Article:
Efforts to reintroduce White-tailed Eagles to southern England have just suffered a serious setback. It has been announced that two of the 25 individuals released on to the Isle of Wight since 2019 have been recovered dead.


The eagles were found following “multiagency operations” in the south of England. One bird is known to have been found in Dorset at the end of January, and the other is rumoured to be in Sussex.

Both birds are currently undergoing post-mortem examinations, including toxicology to establish whether they have been deliberately poisoned. The police are investigating and have appealed for more information.

The White-tailed Eagle release project, run by Forestry England and the Roy Dennis Wildlife Foundation, aims to bring these massive eagles, with a wingspan of up to 2.5m, back to Southern England after an absence of 240 years. The birds are native to Britain but were wiped out in England in the 18th century and in Scotland by the beginning of the 20th. The project to reintroduce them to Scotland has been highly successful; there are now 120 breeding pairs.

While there has been almost universal disappointment and dismay expressed by conservationists and local residents, West Dorset MP Chris Loder appeared to play down the seriousness of the incident. In a tweet on 11 Feb, he wrote: “Dorset is not the place for eagles to be reintroduced … I want Dorset Police to focus on County Lines rather than spend time and resources on this.”

Mr Loder then posted a photo of an eagle with a lamb, saying “For local people asking why I don’t want eagles in Dorset, killing our lambs and plaguing our farmers…. These pictures say a thousand words.” The photographer concerned, Peter Cairns, contacted Mr Loder publicly on Twitter to explain that he had used an already dead lamb to feed to a captive eagle for an editorial story. The birds are being introduced into the Isle of Wight, not Dorset.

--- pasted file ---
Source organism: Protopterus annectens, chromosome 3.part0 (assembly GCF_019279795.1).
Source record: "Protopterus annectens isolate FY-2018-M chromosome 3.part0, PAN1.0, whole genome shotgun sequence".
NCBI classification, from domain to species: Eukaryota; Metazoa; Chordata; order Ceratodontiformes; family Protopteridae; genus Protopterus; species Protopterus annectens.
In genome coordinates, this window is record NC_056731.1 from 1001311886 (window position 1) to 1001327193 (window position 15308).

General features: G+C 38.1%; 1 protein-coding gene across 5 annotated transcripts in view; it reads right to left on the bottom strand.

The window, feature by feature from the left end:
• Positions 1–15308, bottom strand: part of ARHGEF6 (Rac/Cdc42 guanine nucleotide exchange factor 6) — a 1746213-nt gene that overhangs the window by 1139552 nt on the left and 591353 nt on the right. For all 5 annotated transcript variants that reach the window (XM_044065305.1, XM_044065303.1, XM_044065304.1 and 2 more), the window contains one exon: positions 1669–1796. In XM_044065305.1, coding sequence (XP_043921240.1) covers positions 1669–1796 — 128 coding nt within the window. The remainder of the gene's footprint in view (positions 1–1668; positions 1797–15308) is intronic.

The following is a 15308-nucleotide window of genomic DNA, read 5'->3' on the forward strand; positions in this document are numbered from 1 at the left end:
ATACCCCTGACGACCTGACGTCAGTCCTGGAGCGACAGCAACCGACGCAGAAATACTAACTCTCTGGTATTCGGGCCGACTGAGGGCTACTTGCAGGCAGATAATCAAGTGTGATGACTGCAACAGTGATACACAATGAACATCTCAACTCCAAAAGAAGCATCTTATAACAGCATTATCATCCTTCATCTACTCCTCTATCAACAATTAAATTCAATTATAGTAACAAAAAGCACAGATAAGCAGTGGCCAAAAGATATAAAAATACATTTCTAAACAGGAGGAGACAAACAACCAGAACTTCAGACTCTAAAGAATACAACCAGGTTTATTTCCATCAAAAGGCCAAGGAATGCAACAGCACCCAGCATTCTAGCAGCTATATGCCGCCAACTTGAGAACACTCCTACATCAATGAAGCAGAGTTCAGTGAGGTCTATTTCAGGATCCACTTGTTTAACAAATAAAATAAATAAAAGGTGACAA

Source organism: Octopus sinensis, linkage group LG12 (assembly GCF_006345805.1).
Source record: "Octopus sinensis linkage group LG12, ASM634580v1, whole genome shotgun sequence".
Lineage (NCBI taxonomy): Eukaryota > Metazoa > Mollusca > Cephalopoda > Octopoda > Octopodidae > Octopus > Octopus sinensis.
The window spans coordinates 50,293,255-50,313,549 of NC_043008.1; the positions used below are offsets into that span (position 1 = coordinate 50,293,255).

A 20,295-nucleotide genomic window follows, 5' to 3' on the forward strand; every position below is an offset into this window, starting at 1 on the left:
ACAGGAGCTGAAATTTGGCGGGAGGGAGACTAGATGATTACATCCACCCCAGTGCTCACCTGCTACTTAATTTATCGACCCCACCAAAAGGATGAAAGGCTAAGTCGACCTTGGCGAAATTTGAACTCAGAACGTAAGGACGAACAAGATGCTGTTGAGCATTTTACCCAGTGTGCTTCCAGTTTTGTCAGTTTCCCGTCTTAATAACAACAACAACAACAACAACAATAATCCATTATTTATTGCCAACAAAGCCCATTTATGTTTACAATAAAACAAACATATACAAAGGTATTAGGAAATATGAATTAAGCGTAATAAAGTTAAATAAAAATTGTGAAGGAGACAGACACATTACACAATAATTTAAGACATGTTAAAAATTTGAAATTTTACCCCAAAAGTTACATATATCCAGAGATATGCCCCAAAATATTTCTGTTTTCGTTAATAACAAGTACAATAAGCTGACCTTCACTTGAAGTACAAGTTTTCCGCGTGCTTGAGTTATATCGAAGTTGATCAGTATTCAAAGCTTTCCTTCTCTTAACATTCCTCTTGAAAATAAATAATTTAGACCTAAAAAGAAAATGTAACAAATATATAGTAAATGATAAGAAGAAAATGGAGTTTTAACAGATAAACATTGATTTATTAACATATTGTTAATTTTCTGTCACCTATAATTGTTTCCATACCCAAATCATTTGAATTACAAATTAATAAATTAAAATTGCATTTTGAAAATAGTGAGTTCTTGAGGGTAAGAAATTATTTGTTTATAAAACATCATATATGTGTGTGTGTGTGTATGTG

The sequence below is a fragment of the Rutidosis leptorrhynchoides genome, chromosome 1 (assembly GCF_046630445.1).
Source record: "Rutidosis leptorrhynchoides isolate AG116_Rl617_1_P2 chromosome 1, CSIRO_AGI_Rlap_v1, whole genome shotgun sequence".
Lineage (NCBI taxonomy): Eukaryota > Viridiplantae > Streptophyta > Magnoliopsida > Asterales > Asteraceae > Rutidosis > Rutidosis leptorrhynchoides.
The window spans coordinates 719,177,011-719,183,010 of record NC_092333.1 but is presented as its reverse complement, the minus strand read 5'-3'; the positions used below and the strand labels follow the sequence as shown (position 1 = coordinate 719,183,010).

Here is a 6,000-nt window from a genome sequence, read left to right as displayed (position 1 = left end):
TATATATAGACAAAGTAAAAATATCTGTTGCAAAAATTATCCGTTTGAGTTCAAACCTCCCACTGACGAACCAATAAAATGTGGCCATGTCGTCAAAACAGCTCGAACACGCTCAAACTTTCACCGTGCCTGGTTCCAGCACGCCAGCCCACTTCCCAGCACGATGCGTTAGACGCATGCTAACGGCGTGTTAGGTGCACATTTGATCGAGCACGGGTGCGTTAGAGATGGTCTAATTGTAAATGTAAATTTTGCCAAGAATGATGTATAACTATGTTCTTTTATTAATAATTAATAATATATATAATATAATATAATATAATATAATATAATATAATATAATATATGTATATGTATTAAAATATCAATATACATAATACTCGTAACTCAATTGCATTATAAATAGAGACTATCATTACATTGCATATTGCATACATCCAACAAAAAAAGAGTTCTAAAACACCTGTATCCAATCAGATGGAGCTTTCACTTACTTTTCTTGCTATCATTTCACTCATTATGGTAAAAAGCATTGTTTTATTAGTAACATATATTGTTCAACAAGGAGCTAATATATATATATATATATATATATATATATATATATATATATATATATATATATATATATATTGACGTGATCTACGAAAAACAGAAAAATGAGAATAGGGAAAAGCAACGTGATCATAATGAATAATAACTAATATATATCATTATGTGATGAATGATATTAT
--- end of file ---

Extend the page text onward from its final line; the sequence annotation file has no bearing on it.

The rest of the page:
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The eagles are predators on a wide variety of foods, mainly fish and birds, which abound in the waters around the Isle of Wight. Says Andy Lester, Conservation Officer for Hampshire Ornithological Society: “These majestic hunters aren’t fussy about where they find food and are quite content with fish scraps and dead meat. See one at large, however, and the remarkable panic set off among all kinds of birds reflects the eagle’s power and eclectic tastes.”

In Scotland, farmers have long been wary about White-tailed Eagles and their potential danger to lambs and other livestock. While most studies have suggested that they take very few lambs (less than 2% of deaths among lambs were linked to eagles in one study, even where the birds were common), a report from Scottish Natural Heritage in 2019 showed that there can potentially be conflict. However, mitigation measures, such as moving eagle nests away from sheep farms (the birds are essentially lazy), can be highly effective. Conservationists say the effect on livestock in the Isle of Wight area, where there is so much other food around, is likely to be minimal.

Whatever the fears might be, the white-tailed Eagle introduction project has been granted licences by Natural England and it is illegal to kill or interfere with the birds.


Main image: © Dorset Police


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Dominic CouzensBird expert and best selling nature author

Dominic Couzens is a British birdwatcher, author and journalist specialising in avian and natural history subjects.